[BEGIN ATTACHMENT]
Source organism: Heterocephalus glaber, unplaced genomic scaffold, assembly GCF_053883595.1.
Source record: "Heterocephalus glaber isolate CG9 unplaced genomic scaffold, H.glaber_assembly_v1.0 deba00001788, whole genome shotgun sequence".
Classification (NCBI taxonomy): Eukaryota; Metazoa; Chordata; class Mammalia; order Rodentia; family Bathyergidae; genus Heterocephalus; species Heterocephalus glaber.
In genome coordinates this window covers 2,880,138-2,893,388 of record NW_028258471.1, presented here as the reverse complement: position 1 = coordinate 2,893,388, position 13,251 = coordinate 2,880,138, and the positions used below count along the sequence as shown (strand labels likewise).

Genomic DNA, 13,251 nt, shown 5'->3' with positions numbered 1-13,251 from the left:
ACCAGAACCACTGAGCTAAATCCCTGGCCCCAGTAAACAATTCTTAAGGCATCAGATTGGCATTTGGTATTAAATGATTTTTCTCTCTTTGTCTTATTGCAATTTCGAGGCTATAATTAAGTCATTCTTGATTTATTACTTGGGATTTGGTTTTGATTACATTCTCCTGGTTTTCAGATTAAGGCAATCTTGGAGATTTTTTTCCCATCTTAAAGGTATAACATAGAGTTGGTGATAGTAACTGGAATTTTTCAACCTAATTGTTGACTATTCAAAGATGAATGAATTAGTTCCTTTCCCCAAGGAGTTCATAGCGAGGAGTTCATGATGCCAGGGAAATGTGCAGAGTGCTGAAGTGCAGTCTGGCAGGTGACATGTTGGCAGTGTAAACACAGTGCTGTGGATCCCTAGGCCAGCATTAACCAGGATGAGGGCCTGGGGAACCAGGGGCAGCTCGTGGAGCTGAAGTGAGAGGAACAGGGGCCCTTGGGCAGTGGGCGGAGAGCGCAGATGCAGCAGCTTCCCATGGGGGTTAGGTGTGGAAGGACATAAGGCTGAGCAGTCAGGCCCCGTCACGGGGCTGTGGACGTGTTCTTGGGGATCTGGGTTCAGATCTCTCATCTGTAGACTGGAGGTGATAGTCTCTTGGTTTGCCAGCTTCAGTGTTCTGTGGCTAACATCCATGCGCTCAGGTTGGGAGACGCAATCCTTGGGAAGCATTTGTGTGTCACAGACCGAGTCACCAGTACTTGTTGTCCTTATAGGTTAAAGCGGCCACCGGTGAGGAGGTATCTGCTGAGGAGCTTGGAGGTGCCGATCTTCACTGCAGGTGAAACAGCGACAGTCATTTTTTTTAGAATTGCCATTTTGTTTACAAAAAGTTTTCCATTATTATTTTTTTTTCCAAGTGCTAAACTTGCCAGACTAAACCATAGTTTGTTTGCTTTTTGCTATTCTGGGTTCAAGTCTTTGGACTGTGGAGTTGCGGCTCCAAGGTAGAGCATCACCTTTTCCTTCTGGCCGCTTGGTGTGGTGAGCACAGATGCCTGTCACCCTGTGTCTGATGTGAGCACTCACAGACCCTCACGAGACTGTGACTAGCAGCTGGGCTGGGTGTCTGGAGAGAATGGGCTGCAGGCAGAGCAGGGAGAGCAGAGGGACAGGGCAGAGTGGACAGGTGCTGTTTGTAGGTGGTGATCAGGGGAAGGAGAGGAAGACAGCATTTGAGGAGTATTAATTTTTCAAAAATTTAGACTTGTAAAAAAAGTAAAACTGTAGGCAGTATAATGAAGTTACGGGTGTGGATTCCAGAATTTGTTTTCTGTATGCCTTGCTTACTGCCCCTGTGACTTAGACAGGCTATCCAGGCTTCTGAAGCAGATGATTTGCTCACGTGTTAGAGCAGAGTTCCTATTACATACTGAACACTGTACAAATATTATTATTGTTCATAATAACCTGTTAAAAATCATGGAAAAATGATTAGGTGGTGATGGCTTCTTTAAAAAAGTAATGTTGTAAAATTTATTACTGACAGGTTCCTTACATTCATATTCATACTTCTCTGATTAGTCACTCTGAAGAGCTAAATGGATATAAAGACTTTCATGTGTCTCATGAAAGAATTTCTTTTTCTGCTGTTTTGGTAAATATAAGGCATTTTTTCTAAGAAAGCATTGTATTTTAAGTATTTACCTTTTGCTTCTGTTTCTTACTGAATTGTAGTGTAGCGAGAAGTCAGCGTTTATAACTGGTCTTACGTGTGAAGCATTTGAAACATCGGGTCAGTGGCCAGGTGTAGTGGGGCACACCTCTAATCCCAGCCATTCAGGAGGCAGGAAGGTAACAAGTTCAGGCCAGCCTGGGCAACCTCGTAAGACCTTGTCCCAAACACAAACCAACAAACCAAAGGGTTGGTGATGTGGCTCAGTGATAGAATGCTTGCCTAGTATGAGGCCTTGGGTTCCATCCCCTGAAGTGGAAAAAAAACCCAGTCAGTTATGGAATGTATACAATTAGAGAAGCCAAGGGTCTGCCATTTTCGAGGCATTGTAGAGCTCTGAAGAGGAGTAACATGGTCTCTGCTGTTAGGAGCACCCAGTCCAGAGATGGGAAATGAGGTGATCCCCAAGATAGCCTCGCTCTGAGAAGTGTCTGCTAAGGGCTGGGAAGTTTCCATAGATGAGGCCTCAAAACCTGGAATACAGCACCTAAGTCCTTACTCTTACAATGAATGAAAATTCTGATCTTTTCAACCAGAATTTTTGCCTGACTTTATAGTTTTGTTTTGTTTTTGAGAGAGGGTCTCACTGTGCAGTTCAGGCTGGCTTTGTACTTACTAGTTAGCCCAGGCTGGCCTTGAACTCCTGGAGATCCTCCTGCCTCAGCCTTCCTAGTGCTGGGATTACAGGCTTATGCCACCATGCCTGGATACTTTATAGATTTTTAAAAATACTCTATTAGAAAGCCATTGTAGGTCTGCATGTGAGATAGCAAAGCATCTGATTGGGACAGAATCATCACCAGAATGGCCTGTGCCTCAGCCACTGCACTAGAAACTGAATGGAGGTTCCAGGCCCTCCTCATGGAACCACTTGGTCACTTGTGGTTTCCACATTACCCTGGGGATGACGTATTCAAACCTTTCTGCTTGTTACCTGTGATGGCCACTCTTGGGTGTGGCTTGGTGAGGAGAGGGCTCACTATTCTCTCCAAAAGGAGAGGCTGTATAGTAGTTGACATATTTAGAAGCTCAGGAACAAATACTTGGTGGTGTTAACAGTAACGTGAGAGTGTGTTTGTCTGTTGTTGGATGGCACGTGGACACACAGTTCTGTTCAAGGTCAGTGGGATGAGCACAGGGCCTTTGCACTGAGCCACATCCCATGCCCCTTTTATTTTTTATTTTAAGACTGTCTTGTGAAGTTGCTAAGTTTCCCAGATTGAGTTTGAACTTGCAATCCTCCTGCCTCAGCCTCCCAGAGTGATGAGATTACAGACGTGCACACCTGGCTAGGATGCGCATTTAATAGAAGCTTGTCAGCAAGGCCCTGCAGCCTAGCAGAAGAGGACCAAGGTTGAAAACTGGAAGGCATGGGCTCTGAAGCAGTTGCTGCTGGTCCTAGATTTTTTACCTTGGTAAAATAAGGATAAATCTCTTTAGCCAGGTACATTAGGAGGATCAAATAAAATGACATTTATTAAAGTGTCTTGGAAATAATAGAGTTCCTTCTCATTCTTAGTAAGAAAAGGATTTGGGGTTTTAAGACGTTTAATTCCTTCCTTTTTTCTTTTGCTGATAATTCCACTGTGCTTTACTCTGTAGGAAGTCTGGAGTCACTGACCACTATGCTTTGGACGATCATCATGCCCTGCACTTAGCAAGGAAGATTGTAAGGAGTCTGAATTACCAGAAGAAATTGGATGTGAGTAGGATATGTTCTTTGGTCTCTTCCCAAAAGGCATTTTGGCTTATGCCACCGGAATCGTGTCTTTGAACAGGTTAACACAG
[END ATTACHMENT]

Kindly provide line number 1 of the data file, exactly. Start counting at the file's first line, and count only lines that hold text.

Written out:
Source organism: Heterocephalus glaber, unplaced genomic scaffold, assembly GCF_053883595.1.